Activists make plea for peace outside hearing in double-murder case
A judge may soon decide whether four MS-13 street-gang members accused of murdering two Brentwood teenage girls should face the death penalty.
It comes as members of the community that's been gripped by gang violence make a plea for peace. Community activists gathered outside the federal courthouse in Central Islip Monday as a hearing took place in the case of the four accused gang members.
A federal judge called Monday for arguments from both the prosecution and the defense on why the four gang members should or should not face the death penalty.
But instead of calling for the death penalty, activists say they are calling for peace and change. Instead of focusing on locking up gang members, they say they want to see more programs to prevent gang violence.
Feride Castillo, director of Advocacy for Empowerment Collaborative of Long Island, says intervention with education are tools to help prevent gang violence.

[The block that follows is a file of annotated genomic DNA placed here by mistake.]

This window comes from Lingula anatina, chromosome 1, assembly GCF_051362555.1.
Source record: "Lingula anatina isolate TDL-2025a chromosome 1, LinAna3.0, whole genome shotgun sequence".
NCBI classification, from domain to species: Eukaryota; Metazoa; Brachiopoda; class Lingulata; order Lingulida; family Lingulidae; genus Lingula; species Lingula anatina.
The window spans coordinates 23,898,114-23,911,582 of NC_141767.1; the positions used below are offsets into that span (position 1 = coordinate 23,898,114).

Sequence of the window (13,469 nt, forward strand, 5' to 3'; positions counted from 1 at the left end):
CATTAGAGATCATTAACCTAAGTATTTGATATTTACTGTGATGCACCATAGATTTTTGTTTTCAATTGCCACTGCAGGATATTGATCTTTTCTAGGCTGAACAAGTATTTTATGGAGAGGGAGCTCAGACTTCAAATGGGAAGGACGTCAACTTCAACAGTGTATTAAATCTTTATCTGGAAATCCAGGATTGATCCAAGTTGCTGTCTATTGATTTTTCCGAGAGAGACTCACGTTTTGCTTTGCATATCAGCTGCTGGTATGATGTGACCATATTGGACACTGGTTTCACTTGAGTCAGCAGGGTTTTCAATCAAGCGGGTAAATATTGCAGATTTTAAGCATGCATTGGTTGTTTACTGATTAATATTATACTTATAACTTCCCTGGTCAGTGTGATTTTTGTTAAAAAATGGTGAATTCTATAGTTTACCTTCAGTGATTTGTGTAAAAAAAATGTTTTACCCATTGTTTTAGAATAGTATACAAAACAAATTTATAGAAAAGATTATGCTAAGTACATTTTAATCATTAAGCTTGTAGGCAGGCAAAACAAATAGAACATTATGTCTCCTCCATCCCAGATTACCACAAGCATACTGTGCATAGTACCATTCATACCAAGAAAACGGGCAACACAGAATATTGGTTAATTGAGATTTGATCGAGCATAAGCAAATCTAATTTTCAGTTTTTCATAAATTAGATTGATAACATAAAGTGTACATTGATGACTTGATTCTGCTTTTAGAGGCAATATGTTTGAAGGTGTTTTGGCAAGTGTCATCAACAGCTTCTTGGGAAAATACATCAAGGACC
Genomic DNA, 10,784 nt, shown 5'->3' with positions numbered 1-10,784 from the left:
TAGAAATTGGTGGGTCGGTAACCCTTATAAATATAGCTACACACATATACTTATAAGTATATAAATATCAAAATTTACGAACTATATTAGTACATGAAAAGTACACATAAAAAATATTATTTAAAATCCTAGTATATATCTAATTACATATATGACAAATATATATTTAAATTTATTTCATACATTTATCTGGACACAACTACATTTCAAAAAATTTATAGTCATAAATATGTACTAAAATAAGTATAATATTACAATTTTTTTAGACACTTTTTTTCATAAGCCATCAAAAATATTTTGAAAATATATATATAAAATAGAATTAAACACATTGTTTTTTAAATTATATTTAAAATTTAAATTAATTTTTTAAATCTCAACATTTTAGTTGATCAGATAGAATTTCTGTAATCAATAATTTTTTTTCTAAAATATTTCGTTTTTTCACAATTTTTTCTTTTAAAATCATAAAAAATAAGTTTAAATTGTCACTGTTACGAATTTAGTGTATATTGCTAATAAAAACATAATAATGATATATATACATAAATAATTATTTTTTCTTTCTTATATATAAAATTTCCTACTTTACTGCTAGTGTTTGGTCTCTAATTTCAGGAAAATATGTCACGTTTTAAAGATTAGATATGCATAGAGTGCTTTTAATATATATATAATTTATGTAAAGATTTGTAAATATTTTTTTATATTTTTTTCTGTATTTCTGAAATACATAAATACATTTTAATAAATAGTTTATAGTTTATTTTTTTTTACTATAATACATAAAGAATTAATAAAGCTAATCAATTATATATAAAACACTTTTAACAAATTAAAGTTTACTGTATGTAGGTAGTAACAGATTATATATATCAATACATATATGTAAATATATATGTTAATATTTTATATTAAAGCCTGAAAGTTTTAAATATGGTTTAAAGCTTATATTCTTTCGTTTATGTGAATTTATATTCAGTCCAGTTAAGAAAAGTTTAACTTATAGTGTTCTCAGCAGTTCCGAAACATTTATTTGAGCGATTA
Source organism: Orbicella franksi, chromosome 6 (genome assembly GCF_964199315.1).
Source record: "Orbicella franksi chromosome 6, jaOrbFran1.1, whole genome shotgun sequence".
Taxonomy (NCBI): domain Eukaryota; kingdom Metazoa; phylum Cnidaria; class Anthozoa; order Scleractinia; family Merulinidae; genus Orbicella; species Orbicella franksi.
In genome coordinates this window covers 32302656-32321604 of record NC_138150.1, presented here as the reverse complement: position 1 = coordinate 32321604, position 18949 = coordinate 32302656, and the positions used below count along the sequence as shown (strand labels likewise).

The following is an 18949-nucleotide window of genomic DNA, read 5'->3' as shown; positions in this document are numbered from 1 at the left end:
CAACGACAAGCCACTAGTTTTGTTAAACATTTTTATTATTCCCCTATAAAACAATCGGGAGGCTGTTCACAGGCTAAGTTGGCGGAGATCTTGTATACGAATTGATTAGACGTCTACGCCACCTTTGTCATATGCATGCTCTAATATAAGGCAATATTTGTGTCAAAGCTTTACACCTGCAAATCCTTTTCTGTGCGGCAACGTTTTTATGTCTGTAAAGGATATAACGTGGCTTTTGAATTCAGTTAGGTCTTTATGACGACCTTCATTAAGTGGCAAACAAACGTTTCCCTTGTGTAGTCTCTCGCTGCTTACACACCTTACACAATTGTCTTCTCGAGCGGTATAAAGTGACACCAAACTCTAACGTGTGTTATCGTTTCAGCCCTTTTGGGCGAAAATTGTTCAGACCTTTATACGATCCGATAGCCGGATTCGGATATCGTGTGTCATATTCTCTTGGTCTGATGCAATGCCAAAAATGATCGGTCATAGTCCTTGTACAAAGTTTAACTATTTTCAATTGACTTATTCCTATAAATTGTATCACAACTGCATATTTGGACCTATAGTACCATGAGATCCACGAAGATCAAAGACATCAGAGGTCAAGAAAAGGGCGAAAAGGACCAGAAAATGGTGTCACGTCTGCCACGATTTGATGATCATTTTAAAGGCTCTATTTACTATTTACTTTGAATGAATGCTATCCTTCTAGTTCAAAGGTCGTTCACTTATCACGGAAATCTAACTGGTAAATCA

"If we don't step up as a community and do more and be united and raise our kids once again, we are going to lose more children," Castillo says.
Police say they're doing their part to counter gang violence, but the commissioner agreed that the community must do more.
"Until we come together as a community, as a school district, and present evidence-based gang prevention programs in a very robust way, we are not going to make the progress we need," says Police Commissioner Timothy Sini.
All four defendants in the slayings of the two teens have pleaded not guilty to murder charges and are being held without bail. The next court hearing in the case will be in mid-July.